February 15, 2021

Currency News

Market News 15 February 2021

Market News 15 February 2021

What we know


Second chances don’t come around often, so we are certain there are plenty delighted by the Rand’s recent performance, with it now closing in on its previous lows set in early January.

After the Rand’s ‘minor’ correction of 7% following a rather explosive second wave of Covid and the reintroduction of a much harsher lockdown protocol, one could be forgiven for thinking the Rand had seen its best and we were on track for another hiding. With the subsequent easing of lockdown restrictions and delivery of vaccines, the Rand staged a slow and steady recovery.

With it now confirmed that the AstraZeneca vaccine is no longer a viable contender against our local Covid strain, hopes turn to Pfizer regarding an acquisition and implementation strategy for their vaccine. Pfizer already has cold chain distribution networks developed locally and can lean on them for the effective distribution of their vaccine, for direct delivery to the various vaccination points across South Africa. This is all good in theory; however, it’s impossible to shake the feeling that an already badly botched vaccine program is nowhere close to being implemented and we continue to fall further behind the global curve.

President Ramaphosa’s address to the Nation left much to be desired. Given we’ve had more contact with our President in the last 12 months than ever before with constant updates on the corona virus, we think he may have run out of new news. We had hoped for a more decisive plan regarding how SA would be progressing with its management of the pandemic as well as an update on the recent spate of load-shedding. It does not bode well for us, that with winter fast approaching, we are unable to maintain sufficient power generation when our power draw is nowhere near its peak.

Another day, another governmental body devoted to weeding out corruption. The President announced the implementation of the National Anti-Corruption (NAC) body during his speech. The main difference being that the NAC reports to Parliament and not to the President. Unfortunately, at present, SA’s relationship with corruption is mostly reactionary. Ethics and morals should be the cornerstone of any country’s education system – but that’s a whole other can of worms.

Given the above (admittedly bearish) summary, it seems to us that global sentiment continues to be the main driver behind the Rand’s moves. Global equity markets continue to chase the sun, having posted one new high after another recently. The promise of further stimulus being injected into the US economy has done wonders for the world of emerging markets. The SA Government bond curve seems set to continue its rally as the carry trade still boasts a hefty real return for offshore investors – as we’ve mentioned before, we do worry what happens once this shows signs of turning.

Mr. Mboweni, as always, has an unenviable job before him next week. Without any doubt, there will certainly be mentions of the need for us to ‘tighten our belts’ whilst discussing the government’s continued difficulty in balancing its fiscal responsibilities. We have heard this many times before and we have not been able to sustain the ‘squeeze’ for long before taking on more debt, no matter how crippling. Perhaps we should consider more drastic measures – the application of some ‘liposuction’ to the cabinet could be a good start.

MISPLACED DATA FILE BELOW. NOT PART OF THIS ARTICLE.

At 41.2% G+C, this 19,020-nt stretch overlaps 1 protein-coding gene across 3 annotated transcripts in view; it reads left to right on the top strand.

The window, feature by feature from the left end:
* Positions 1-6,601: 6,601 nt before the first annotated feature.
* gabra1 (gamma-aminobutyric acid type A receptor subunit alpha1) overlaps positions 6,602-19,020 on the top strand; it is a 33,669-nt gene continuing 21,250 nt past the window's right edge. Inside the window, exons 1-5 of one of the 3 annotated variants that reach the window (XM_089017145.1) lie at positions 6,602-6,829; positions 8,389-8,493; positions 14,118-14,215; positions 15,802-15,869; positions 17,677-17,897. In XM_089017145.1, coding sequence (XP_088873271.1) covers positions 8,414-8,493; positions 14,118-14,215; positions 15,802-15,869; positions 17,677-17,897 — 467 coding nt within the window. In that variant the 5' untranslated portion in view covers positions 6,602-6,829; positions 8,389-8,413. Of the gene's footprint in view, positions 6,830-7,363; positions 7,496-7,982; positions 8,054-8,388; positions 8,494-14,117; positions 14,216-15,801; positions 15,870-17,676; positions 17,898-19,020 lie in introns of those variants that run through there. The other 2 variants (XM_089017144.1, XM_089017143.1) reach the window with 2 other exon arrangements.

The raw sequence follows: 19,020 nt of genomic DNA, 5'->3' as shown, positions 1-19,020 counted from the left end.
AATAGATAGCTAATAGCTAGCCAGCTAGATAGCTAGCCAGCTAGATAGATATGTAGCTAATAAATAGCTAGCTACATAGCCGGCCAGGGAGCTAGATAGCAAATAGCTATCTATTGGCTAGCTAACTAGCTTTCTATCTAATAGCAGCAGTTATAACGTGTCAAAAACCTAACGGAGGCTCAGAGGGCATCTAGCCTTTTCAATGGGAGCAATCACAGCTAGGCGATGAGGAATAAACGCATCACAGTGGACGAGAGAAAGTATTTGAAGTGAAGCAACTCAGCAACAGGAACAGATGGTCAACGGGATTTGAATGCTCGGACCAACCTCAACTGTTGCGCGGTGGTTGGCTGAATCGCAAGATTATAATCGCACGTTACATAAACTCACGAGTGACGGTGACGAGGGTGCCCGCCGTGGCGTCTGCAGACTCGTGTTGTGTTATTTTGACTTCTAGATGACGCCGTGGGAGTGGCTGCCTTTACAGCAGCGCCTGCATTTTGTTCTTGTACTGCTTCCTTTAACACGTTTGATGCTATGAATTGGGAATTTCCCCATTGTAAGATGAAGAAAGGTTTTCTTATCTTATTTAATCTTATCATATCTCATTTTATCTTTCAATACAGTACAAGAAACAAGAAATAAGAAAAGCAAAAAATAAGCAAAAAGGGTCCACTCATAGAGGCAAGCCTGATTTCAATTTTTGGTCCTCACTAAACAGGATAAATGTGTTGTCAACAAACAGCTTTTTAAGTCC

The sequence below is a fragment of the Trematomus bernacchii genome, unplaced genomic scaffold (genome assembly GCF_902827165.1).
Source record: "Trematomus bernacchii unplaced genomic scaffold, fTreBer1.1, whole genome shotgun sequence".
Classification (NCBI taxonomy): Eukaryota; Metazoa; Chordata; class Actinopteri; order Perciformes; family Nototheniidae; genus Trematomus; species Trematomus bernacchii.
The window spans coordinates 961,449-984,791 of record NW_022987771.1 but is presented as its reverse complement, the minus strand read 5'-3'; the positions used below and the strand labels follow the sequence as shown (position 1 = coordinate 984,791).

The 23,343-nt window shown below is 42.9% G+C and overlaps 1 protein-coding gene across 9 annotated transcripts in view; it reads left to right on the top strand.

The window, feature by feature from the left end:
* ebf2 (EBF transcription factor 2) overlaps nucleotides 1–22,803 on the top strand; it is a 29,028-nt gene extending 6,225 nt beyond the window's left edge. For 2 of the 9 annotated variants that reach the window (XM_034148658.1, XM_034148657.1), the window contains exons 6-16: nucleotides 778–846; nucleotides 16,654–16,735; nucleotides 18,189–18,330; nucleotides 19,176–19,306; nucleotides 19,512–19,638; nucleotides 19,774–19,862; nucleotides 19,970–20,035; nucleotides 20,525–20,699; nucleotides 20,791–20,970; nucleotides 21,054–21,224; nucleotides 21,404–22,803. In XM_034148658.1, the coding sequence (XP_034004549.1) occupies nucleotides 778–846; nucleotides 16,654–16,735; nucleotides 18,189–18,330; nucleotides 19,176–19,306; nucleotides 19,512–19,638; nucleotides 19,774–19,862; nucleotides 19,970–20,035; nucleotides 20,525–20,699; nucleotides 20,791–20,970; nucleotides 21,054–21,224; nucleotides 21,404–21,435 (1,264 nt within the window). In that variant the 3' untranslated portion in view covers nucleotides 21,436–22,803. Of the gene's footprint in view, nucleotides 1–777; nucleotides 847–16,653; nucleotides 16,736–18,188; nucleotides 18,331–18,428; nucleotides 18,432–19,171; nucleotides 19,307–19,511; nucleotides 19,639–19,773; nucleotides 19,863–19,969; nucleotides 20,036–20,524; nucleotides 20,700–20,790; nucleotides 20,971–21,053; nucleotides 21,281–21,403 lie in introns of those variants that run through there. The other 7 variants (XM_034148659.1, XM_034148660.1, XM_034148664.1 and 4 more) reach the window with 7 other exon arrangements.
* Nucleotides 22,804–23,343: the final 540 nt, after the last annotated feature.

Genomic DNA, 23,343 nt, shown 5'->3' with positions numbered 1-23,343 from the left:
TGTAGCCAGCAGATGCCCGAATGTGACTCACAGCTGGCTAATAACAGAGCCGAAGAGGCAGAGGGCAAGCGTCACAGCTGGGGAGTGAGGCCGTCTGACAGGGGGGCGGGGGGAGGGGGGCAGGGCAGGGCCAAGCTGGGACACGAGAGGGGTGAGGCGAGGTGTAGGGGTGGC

What others say


My BroadbandThe rand is 60 years old today

“The rand is 60 years old today – here is how much South Africans paid for coffee, bread, and beer in 1961.”

ReutersChina will ‘eat our lunch,’ Biden warns 

“President Joe Biden and his Chinese counterpart Xi Jinping held their first phone call as leaders and appeared at odds on most issues, even as Xi warned that confrontation would be a “disaster” for both nations.”

International Business TimesShell unveils green strategy after oil output peak

“Energy giant Royal Dutch Shell declared Thursday that its oil output is locked in decline after peaking in 2019 as it outlined green plans to switch away from fossil fuels. Shell said in a statement that it will invest up to $6.0 billion (4.9 billion euros) per year in green energy projects developing and promoting biofuels, electric car charging and renewables.”

Zero Hedge– Extreme dollar and rates positioning issue a warning

“Signs of market exuberance did not diminish during the recent correction. With the market well ahead of fundamentals, as money continues to chase performance, the “risk” remains elevated.”


What we think


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Last week we wrote that “…we are still of the opinion that the Rand will remain volatile and is unlikely to lose any of its high sensitivity to shifting sentiment in global financial markets”.

An interesting analysis by Nedbank last week illustrated how, since 2013, the Rand has tended to strengthen in the lead-up to the annual budget speech, before selling off thereafter.

Whether this is repeated remains to be seen; however, the implication would be to be weary of a move back to towards 14.80 – 15.00 following next week’s budget.

While sentiment towards what we may hear in the budget has improved over the past few weeks, we still find it hard to see significant enough improvements to warrant trading so strongly.

And while the past few weeks have continued to prove us wrong in the short-term, with our neutral range still at 15.00 – 15.50, we have to believe that current levels present an opportunity for clients to externalise funds.

Our range for the week ahead is 14.30 – 14.75.


Have a great week!